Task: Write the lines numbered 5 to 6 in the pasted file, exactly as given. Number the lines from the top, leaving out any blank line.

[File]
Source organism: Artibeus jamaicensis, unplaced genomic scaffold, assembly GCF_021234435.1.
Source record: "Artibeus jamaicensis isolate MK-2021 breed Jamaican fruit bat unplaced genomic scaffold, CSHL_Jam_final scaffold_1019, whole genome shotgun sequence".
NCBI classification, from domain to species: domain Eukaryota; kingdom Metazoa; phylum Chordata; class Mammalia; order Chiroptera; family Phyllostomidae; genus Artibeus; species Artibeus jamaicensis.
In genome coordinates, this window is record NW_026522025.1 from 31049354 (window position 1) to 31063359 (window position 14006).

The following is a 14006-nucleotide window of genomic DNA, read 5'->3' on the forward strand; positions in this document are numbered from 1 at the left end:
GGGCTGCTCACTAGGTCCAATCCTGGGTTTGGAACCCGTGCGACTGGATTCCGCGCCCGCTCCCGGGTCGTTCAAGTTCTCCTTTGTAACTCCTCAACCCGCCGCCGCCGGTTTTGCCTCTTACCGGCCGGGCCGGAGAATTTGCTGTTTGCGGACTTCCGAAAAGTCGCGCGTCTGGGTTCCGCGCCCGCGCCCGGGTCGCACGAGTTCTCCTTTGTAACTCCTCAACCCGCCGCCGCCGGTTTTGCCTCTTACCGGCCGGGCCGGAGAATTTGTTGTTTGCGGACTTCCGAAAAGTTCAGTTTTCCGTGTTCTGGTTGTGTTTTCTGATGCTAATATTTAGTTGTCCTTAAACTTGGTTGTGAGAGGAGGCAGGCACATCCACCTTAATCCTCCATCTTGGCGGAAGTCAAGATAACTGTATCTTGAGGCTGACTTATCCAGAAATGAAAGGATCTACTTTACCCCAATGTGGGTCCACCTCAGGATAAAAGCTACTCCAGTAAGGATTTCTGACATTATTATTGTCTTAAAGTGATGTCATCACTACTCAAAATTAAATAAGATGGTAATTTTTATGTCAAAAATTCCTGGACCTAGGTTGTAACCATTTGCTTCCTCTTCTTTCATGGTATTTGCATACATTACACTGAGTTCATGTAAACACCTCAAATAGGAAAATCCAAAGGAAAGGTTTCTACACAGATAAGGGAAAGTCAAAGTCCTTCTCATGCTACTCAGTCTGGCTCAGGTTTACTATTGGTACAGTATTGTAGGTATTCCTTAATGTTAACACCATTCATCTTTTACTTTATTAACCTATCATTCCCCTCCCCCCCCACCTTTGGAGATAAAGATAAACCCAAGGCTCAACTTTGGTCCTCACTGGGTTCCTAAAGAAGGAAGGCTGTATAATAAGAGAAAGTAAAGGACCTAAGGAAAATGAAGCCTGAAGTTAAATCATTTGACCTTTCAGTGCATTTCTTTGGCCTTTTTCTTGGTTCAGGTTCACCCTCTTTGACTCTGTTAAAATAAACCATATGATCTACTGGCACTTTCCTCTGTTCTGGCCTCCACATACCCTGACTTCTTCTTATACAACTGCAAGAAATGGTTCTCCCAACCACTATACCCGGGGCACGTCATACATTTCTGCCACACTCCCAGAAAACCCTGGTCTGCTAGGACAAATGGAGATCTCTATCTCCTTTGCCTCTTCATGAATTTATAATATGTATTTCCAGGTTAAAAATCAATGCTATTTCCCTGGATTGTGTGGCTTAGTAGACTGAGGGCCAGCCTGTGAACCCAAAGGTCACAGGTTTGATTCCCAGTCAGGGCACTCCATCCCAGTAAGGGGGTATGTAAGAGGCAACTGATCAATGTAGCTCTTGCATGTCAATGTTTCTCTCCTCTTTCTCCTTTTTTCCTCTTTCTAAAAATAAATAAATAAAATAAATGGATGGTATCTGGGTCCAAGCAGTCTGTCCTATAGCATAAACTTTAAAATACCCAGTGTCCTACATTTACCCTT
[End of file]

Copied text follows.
The following is a 14006-nucleotide window of genomic DNA, read 5'->3' on the forward strand; positions in this document are numbered from 1 at the left end:
GGGCTGCTCACTAGGTCCAATCCTGGGTTTGGAACCCGTGCGACTGGATTCCGCGCCCGCTCCCGGGTCGTTCAAGTTCTCCTTTGTAACTCCTCAACCCGCCGCCGCCGGTTTTGCCTCTTACCGGCCGGGCCGGAGAATTTGCTGTTTGCGGACTTCCGAAAAGTCGCGCGTCTGGGTTCCGCGCCCGCGCCCGGGTCGCACGAGTTCTCCTTTGTAACTCCTCAACCCGCCGCCGCCGGTTTTGCCTCTTACCGGCCGGGCCGGAGAATTTGTTGTTTGCGGACTTCCGAAAAGTTCAGTTTTCCGTGTTCTGGTTGTGTTTTCTGATGCTAATATTTAGTTGTCCTTAAACTTGGTTGTGAGAGGAGGCAGGCACATCCACCTTAATCCTCCATCTTGGCGGAAGTCAAGATAACTGTATCTTGAGGCTGACTTATCCAGAAATGAAAGGATCTACTTTACCCCAATGTGGGTCCACCTCAGGATAAAAGCTACTCCAGTAAGGATTTCTGACATTATTATTGTCTTAAAGTGATGTCATCACTACTCAAAATTAAATAAGATGGTAATTTTTATGTCAAAAATTCCTGGACCTAGGTTGTAACCATTTGCTTCCTCTTCTTTCATGGTATTTGCATACATTACACTGAGTTCATGTAAACACCTCAAATAGGAAAATCCAAAGGAAAGGTTTCTACACAGATAAGGGAAAGTCAAAGTCCTTCTCATGCTACTCAGTCTGGCTCAGGTTTACTATTGGTACAGTATTGTAGGTATTCCTTAATGTTAACACCATTCATCTTTTACTTTATTAACCTATCATTCCCCTCCCCCCCCACCTTTGGAGATAAAGATAAACCCAAGGCTCAACTTTGGTCCTCACTGGGTTCCTAAAGAAGGAAGGCTGTATAATAAGAGAAAGTAAAGGACCTAAGGAAAATGAAGCCTGAAGTTAAATCATTTGACCTTTCAGTGCATTTCTTTGGCCTTTTTCTTGGTTCAGGTTCACCCTCTTTGACTCTGTTAAAATAAACCATATGATCTACTGGCACTTTCCTCTGTTCTGGCCTCCACATACCCTGACTTCTTCTTATACAACTGCAAGAAATGGTTCTCCCAACCACTATACCCGGGGCACGTCATACATTTCTGCCACACTCCCAGAAAACCCTGGTCTGCTAGGACAAATGGAGATCTCTATCTCCTTTGCCTCTTCATGAATTTATAATATGTATTTCCAGGTTAAAAATCAATGCTATTTCCCTGGATTGTGTGGCTTAGTAGACTGAGGGCCAGCCTGTGAACCCAAAGGTCACAGGTTTGATTCCCAGTCAGGGCACTCCATCCCAGTAAGGGGGTATGTAAGAGGCAACTGATCAATGTAGCTCTTGCATGTCAATGTTTCTCTCCTCTTTCTCCTTTTTTCCTCTTTCTAAAAATAAATAAATAAAATAAATGGATGGTATCTGGGTCCAAGCAGTCTGTCCTATAGCATAAACTTTAAAATACCCAGTGTCCTACATTTACCCTT